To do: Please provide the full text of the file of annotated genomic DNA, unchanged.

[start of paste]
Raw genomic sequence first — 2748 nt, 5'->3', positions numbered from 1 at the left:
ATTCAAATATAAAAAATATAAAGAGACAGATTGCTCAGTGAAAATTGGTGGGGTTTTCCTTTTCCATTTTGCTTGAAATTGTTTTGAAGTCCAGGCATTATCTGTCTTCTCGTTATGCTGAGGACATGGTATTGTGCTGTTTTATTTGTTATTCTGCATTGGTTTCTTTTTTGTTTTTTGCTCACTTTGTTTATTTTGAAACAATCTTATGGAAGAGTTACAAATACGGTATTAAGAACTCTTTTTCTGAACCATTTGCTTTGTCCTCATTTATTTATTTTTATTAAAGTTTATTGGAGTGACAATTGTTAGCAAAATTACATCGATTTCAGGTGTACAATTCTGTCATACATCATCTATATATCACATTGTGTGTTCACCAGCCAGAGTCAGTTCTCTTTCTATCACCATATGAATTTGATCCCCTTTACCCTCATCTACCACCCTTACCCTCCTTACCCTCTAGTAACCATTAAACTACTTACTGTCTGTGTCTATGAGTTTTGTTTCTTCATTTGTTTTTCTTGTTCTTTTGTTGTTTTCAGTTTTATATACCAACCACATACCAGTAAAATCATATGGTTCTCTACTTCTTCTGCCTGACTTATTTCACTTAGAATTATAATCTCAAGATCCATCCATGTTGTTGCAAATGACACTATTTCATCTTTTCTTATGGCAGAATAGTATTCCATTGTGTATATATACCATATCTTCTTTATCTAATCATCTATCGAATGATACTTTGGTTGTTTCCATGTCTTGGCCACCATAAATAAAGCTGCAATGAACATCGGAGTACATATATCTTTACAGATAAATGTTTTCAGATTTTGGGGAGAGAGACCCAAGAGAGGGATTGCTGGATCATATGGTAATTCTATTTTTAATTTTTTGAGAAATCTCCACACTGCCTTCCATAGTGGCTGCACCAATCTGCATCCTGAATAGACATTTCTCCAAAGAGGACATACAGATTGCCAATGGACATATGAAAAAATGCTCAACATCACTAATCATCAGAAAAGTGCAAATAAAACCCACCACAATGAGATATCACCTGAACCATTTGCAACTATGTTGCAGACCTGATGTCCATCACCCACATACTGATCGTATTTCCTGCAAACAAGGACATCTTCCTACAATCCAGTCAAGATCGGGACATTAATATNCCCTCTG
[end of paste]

Raw genomic sequence first — 2748 nt, 5'->3', positions numbered from 1 at the left:
ATTCAAATATAAAAAATATAAAGAGACAGATTGCTCAGTGAAAATTGGTGGGGTTTTCCTTTTCCATTTTGCTTGAAATTGTTTTGAAGTCCAGGCATTATCTGTCTTCTCGTTATGCTGAGGACATGGTATTGTGCTGTTTTATTTGTTATTCTGCATTGGTTTCTTTTTTGTTTTTTGCTCACTTTGTTTATTTTGAAACAATCTTATGGAAGAGTTACAAATACGGTATTAAGAACTCTTTTTCTGAACCATTTGCTTTGTCCTCATTTATTTATTTTTATTAAAGTTTATTGGAGTGACAATTGTTAGCAAAATTACATCGATTTCAGGTGTACAATTCTGTCATACATCATCTATATATCACATTGTGTGTTCACCAGCCAGAGTCAGTTCTCTTTCTATCACCATATGAATTTGATCCCCTTTACCCTCATCTACCACCCTTACCCTCCTTACCCTCTAGTAACCATTAAACTACTTACTGTCTGTGTCTATGAGTTTTGTTTCTTCATTTGTTTTTCTTGTTCTTTTGTTGTTTTCAGTTTTATATACCAACCACATACCAGTAAAATCATATGGTTCTCTACTTCTTCTGCCTGACTTATTTCACTTAGAATTATAATCTCAAGATCCATCCATGTTGTTGCAAATGACACTATTTCATCTTTTCTTATGGCAGAATAGTATTCCATTGTGTATATATACCATATCTTCTTTATCTAATCATCTATCGAATGATACTTTGGTTGTTTCCATGTCTTGGCCACCATAAATAAAGCTGCAATGAACATCGGAGTACATATATCTTTACAGATAAATGTTTTCAGATTTTGGGGAGAGAGACCCAAGAGAGGGATTGCTGGATCATATGGTAATTCTATTTTTAATTTTTTGAGAAATCTCCACACTGCCTTCCATAGTGGCTGCACCAATCTGCATCCTGAATAGACATTTCTCCAAAGAGGACATACAGATTGCCAATGGACATATGAAAAAATGCTCAACATCACTAATCATCAGAAAAGTGCAAATAAAACCCACCACAATGAGATATCACCTGAACCATTTGCAACTATGTTGCAGACCTGATGTCCATCACCCACATACTGATCGTATTTCCTGCAAACAAGGACATCTTCCTACAATCCAGTCAAGATCGGGACATTAATATNCCCTCTG